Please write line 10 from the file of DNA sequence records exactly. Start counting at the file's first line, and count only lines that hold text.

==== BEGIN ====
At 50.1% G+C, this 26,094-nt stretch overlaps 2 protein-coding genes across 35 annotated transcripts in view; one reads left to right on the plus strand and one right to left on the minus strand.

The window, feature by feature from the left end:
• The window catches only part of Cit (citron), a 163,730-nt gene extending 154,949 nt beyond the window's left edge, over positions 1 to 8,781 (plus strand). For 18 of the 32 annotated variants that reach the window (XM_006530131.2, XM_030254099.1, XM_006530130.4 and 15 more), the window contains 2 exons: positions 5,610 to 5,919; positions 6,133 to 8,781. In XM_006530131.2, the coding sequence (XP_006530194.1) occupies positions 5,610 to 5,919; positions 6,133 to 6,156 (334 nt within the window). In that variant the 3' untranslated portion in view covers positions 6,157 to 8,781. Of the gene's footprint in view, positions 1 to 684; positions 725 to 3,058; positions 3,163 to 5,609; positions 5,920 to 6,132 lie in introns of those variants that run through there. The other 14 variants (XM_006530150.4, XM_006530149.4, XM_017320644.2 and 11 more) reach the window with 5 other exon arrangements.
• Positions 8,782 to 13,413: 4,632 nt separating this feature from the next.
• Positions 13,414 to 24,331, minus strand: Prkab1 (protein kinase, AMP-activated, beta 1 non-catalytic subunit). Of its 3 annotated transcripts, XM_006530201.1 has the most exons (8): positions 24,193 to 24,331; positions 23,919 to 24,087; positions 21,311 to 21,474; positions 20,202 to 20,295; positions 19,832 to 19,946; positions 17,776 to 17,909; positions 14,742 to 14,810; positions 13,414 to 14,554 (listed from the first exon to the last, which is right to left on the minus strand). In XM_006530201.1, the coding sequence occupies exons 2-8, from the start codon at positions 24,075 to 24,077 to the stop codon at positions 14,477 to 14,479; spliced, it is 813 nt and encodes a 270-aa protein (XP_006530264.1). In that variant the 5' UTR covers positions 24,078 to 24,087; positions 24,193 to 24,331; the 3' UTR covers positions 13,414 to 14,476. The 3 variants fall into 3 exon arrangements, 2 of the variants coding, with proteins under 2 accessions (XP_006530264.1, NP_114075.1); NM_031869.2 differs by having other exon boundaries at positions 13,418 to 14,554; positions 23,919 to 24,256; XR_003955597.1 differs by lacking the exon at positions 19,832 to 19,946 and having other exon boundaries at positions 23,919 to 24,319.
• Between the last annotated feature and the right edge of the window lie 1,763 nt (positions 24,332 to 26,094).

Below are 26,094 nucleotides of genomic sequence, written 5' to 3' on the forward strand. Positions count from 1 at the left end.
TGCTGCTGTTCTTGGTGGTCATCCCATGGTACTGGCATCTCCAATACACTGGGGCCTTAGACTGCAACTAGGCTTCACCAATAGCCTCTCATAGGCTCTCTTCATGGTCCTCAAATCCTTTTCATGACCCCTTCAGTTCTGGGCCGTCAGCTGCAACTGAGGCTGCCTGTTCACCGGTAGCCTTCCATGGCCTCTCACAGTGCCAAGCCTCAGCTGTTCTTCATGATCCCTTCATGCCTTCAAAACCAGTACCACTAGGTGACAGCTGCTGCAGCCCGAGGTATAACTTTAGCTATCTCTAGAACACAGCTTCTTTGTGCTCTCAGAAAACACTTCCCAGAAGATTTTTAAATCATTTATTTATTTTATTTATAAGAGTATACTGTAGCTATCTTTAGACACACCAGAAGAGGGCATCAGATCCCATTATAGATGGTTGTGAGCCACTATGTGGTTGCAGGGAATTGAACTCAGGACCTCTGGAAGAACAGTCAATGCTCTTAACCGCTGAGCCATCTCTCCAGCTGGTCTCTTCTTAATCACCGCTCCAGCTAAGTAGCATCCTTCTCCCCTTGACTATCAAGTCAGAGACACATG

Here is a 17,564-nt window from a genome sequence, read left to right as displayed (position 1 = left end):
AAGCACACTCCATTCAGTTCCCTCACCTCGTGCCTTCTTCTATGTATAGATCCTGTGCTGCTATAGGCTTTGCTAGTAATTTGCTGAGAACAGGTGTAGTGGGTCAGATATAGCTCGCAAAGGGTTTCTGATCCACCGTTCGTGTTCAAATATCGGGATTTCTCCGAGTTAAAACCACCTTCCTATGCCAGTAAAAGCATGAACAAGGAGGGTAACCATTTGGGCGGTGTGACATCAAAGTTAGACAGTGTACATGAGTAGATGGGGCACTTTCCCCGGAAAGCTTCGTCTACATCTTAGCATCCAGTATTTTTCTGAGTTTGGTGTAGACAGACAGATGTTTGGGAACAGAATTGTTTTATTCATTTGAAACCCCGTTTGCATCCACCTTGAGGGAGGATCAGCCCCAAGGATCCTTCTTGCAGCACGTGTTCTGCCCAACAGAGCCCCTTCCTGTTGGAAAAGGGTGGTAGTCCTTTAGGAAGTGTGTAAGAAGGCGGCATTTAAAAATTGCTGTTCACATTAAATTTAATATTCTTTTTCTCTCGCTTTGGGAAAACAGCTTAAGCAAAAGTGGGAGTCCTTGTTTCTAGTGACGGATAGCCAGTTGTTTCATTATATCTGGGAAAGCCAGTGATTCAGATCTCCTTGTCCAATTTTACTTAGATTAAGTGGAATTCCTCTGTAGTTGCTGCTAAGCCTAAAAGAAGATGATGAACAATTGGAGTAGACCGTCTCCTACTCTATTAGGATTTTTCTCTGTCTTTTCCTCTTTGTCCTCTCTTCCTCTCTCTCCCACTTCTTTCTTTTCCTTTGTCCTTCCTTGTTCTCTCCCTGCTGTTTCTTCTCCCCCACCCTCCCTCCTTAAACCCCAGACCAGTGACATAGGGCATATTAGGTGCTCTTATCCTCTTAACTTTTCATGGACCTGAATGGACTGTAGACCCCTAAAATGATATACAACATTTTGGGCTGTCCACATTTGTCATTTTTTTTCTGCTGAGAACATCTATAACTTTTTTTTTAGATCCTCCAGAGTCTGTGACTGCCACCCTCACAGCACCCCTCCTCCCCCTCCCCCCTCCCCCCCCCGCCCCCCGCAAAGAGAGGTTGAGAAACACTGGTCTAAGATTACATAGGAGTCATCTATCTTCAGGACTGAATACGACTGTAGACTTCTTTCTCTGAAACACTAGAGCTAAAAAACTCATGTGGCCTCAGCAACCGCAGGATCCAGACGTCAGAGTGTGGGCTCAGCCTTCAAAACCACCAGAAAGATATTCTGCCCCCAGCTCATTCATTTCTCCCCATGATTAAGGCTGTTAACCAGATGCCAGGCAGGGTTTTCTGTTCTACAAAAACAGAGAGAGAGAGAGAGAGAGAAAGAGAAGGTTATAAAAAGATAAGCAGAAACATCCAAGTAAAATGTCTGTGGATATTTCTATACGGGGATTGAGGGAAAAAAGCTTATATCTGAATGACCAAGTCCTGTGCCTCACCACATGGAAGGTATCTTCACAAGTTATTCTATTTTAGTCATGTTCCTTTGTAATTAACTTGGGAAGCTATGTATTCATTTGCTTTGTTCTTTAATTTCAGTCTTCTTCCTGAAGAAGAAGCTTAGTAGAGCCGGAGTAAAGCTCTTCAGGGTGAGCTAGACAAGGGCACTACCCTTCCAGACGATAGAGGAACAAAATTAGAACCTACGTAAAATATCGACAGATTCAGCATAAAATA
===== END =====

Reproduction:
AAGCACACTCCATTCAGTTCCCTCACCTCGTGCCTTCTTCTATGTATAGATCCTGTGCTGCTATAGGCTTTGCTAGTAATTTGCTGAGAACAGGTGTAGTGGGTCAGATATAGCTCGCAAAGGGTTTCTGATCCACCGTTCGTGTTCAAATATCGGGATTTCTCCGAGTTAAAACCACCTTCCTATGCCAGTAAAAGCATGAACAAGGAGGGTAACCATTTGGGCGGTGTGACATCAAAGTTAGACAGTGTACATGAGTAGATGGGGCACTTTCCCCGGAAAGCTTCGTCTACATCTTAGCATCCAGTATTTTTCTGAGTTTGGTGTAGACAGACAGATGTTTGGGAACAGAATTGTTTTATTCATTTGAAACCCCGTTTGCATCCACCTTGAGGGAGGATCAGCCCCAAGGATCCTTCTTGCAGCACGTGTTCTGCCCAACAGAGCCCCTTCCTGTTGGAAAAGGGTGGTAGTCCTTTAGGAAGTGTGTAAGAAGGCGGCATTTAAAAATTGCTGTTCACATTAAATTTAATATTCTTTTTCTCTCGCTTTGGGAAAACAGCTTAAGCAAAAGTGGGAGTCCTTGTTTCTAGTGACGGATAGCCAGTTGTTTCATTATATCTGGGAAAGCCAGTGATTCAGATCTCCTTGTCCAATTTTACTTAGATTAAGTGGAATTCCTCTGTAGTTGCTGCTAAGCCTAAAAGAAGATGATGAACAATTGGAGTAGACCGTCTCCTACTCTATTAGGATTTTTCTCTGTCTTTTCCTCTTTGTCCTCTCTTCCTCTCTCTCCCACTTCTTTCTTTTCCTTTGTCCTTCCTTGTTCTCTCCCTGCTGTTTCTTCTCCCCCACCCTCCCTCCTTAAACCCCAGACCAGTGACATAGGGCATATTAGGTGCTCTTATCCTCTTAACTTTTCATGGACCTGAATGGACTGTAGACCCCTAAAATGATATACAACATTTTGGGCTGTCCACATTTGTCATTTTTTTTCTGCTGAGAACATCTATAACTTTTTTTTTAGATCCTCCAGAGTCTGTGACTGCCACCCTCACAGCACCCCTCCTCCCCCTCCCCCCTCCCCCCCCCGCCCCCCGCAAAGAGAGGTTGAGAAACACTGGTCTAAGATTACATAGGAGTCATCTATCTTCAGGACTGAATACGACTGTAGACTTCTTTCTCTGAAACACTAGAGCTAAAAAACTCATGTGGCCTCAGCAACCGCAGGATCCAGACGTCAGAGTGTGGGCTCAGCCTTCAAAACCACCAGAAAGATATTCTGCCCCCAGCTCATTCATTTCTCCCCATGATTAAGGCTGTTAACCAGATGCCAGGCAGGGTTTTCTGTTCTACAAAAACAGAGAGAGAGAGAGAGAGAGAAAGAGAAGGTTATAAAAAGATAAGCAGAAACATCCAAGTAAAATGTCTGTGGATATTTCTATACGGGGATTGAGGGAAAAAAGCTTATATCTGAATGACCAAGTCCTGTGCCTCACCACATGGAAGGTATCTTCACAAGTTATTCTATTTTAGTCATGTTCCTTTGTAATTAACTTGGGAAGCTATGTATTCATTTGCTTTGTTCTTTAATTTCAGTCTTCTTCCTGAAGAAGAAGCTTAGTAGAGCCGGAGTAAAGCTCTTCAGGGTGAGCTAGACAAGGGCACTACCCTTCCAGACGATAGAGGAACAAAATTAGAACCTACGTAAAATATCGACAGATTCAGCATAAAATA